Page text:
Joan Bowers – Photography With A Pinhole Camera

I found this scene to be a calm and inviting image on a bright sunny day. I like the combination of trees and water in the composition.

This was my second time out with my new Zero Image (6×9 Multi Format) camera, pinhole version. The format was set a 6×7,using Delta 100, exposure 3″. Film was processed by commercial lab, darkroom printed, minimal post-processing using Photoshop Elements 9.” — Joan Bowers

The photographs of Joan Bowers are contemporary examples of Pictorialism, an approach which emphasizes the beauty of the subject matter, rich and subtle tonality, soft focus, strong composition, and attention to process. The Pictorialism movement began in the late 19th century in opposition to Industrial Age demands for sharply-focused and impersonal pictures. It demonstrated that a photograph could be much more than just a scientific record of reality. Pictorialism established photography as a respected form of art and raised the role of the photographer from technician to craftsman. Through the use of silver gelatin prints, Bowers demonstrates many of the historical processes that emerged in the early nineteenth century and how they continue to evolve with new technology.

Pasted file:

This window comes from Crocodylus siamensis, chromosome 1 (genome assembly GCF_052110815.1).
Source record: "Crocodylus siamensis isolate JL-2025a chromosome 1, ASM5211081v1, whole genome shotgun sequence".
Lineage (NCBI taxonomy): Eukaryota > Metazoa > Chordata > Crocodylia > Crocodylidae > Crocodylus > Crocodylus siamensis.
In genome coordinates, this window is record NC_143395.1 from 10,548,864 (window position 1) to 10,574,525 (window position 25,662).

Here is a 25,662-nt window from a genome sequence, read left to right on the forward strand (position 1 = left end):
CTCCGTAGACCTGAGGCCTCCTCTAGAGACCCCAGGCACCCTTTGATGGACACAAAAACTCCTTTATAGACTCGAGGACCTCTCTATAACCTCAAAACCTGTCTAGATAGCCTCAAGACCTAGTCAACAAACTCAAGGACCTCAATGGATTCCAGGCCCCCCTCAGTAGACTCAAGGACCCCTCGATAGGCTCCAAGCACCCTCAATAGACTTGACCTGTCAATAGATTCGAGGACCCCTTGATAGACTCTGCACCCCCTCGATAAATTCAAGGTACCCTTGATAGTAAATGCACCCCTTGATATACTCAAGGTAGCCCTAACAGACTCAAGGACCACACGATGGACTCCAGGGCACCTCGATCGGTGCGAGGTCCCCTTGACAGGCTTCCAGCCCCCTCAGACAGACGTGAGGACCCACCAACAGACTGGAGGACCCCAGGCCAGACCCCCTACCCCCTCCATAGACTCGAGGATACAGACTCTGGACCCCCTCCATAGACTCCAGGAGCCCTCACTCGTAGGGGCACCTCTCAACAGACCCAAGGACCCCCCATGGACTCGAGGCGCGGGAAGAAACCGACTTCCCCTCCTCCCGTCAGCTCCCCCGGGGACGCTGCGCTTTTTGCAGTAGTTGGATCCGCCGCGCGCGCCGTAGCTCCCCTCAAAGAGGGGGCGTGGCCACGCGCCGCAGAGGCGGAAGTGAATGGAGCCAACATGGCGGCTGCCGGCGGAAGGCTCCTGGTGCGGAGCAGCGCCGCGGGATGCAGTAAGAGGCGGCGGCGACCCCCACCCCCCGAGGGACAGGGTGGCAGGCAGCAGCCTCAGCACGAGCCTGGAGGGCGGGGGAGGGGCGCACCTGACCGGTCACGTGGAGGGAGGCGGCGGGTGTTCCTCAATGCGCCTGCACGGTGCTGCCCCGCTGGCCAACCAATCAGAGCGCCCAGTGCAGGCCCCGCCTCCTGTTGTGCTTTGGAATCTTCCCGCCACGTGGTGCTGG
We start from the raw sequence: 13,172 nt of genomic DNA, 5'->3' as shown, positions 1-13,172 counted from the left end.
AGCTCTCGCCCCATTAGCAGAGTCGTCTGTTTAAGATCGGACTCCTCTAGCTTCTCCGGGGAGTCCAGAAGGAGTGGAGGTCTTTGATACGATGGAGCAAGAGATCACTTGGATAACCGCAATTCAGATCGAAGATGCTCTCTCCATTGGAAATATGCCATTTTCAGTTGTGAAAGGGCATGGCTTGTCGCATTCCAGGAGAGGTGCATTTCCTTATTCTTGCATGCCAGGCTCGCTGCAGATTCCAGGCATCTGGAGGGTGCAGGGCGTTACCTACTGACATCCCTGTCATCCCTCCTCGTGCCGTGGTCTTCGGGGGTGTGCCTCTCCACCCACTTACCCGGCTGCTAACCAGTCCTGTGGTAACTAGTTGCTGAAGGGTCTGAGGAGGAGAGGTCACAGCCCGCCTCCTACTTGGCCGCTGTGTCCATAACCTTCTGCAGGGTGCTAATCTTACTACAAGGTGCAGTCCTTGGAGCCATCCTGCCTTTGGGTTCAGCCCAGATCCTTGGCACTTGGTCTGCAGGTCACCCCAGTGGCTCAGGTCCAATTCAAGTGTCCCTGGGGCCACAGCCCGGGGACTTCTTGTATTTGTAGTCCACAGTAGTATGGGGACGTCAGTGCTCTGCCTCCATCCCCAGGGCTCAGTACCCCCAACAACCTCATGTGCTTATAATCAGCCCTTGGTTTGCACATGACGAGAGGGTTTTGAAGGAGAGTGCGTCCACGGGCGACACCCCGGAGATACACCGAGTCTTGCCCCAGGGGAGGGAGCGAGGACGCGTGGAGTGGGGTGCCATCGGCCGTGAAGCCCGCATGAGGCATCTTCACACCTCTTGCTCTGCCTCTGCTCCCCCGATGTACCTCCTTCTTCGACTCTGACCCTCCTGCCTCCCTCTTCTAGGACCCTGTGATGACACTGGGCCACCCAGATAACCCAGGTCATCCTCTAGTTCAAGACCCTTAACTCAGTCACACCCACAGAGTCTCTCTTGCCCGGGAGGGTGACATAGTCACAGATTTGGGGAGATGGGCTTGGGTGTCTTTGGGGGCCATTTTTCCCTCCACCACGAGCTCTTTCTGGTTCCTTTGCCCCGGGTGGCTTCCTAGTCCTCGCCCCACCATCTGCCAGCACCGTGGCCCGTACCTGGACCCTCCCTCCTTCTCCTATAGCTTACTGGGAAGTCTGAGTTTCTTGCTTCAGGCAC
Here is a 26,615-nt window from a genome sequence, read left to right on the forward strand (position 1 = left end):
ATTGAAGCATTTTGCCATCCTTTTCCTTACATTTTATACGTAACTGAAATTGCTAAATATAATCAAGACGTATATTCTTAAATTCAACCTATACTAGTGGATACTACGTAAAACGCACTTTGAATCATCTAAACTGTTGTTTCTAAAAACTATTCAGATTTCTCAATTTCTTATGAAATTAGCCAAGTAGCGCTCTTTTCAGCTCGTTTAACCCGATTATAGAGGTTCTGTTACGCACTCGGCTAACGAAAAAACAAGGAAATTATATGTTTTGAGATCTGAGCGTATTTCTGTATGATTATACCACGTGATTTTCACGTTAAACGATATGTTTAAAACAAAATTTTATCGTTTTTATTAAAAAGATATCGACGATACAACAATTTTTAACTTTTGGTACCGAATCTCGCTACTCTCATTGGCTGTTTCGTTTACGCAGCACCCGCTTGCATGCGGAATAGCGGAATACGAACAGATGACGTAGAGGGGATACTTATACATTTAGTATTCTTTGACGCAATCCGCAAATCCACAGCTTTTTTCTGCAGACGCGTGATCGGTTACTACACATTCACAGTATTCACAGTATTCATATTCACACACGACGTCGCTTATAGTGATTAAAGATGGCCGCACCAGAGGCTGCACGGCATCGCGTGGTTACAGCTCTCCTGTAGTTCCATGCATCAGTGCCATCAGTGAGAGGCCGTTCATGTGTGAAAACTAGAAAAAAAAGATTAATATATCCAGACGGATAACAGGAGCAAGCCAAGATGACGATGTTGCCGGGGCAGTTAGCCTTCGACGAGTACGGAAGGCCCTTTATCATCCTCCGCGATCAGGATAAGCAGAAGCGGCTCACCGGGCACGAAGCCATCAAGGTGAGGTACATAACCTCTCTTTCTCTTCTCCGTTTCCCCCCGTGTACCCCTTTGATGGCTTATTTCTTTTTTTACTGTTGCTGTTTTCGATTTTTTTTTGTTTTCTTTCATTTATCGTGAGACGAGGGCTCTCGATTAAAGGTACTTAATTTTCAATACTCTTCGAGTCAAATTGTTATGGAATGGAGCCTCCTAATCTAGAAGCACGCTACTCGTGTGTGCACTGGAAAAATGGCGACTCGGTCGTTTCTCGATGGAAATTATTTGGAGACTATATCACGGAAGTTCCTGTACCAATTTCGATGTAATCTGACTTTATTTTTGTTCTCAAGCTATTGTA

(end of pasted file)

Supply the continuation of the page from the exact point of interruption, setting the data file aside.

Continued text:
You can view Joan’s work at Gallery North which is open daily.

What is a pinhole camera?

Gallery North member Joan Bowers has used a variety of cameras to capture poignant images for professional display. Currently, she is working with a pinhole camera.

A pinhole camera is not a new invention. It has been around for centuries and its mechanical structure is simply a light proof box with a pinhole on one side and film or photo paper on the opposite side to capture the image that light brings through the tiny aperture.

This type of camera does not have a lens and the image is actually inverted when it reaches the back of the camera. It is, in fact, called a camera obscura and not unlike the devices used by artists and scientists in the 17th century.


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